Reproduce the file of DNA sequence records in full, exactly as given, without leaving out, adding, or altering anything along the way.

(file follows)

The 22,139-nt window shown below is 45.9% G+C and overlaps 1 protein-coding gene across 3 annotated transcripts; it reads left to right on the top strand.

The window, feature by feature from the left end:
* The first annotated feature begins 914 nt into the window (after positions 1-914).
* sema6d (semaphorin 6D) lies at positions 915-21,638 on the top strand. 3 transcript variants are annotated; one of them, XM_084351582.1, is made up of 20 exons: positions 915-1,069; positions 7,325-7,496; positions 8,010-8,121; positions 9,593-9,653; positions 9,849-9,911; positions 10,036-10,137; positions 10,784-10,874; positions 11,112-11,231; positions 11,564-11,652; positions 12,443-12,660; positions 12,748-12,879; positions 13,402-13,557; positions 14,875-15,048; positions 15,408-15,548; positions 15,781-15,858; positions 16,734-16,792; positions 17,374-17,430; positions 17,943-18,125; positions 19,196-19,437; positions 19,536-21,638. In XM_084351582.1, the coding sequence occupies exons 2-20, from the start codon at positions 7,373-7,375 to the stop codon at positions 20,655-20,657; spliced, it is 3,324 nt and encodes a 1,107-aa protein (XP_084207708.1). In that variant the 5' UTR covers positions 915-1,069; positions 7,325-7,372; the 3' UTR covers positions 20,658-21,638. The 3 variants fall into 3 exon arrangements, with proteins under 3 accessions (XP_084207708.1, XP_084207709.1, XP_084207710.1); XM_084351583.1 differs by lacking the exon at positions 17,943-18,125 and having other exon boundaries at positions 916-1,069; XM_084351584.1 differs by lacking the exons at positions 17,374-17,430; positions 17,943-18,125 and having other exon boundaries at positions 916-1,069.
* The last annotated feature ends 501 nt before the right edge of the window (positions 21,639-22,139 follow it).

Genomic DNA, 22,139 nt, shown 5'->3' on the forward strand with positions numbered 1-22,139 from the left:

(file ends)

The 22,139-nt window shown below is 45.9% G+C and overlaps 1 protein-coding gene across 3 annotated transcripts; it reads left to right on the top strand.

The window, feature by feature from the left end:
* The first annotated feature begins 914 nt into the window (after positions 1-914).
* sema6d (semaphorin 6D) lies at positions 915-21,638 on the top strand. 3 transcript variants are annotated; one of them, XM_084351582.1, is made up of 20 exons: positions 915-1,069; positions 7,325-7,496; positions 8,010-8,121; positions 9,593-9,653; positions 9,849-9,911; positions 10,036-10,137; positions 10,784-10,874; positions 11,112-11,231; positions 11,564-11,652; positions 12,443-12,660; positions 12,748-12,879; positions 13,402-13,557; positions 14,875-15,048; positions 15,408-15,548; positions 15,781-15,858; positions 16,734-16,792; positions 17,374-17,430; positions 17,943-18,125; positions 19,196-19,437; positions 19,536-21,638. In XM_084351582.1, the coding sequence occupies exons 2-20, from the start codon at positions 7,373-7,375 to the stop codon at positions 20,655-20,657; spliced, it is 3,324 nt and encodes a 1,107-aa protein (XP_084207708.1). In that variant the 5' UTR covers positions 915-1,069; positions 7,325-7,372; the 3' UTR covers positions 20,658-21,638. The 3 variants fall into 3 exon arrangements, with proteins under 3 accessions (XP_084207708.1, XP_084207709.1, XP_084207710.1); XM_084351583.1 differs by lacking the exon at positions 17,943-18,125 and having other exon boundaries at positions 916-1,069; XM_084351584.1 differs by lacking the exons at positions 17,374-17,430; positions 17,943-18,125 and having other exon boundaries at positions 916-1,069.
* The last annotated feature ends 501 nt before the right edge of the window (positions 21,639-22,139 follow it).

Genomic DNA, 22,139 nt, shown 5'->3' on the forward strand with positions numbered 1-22,139 from the left: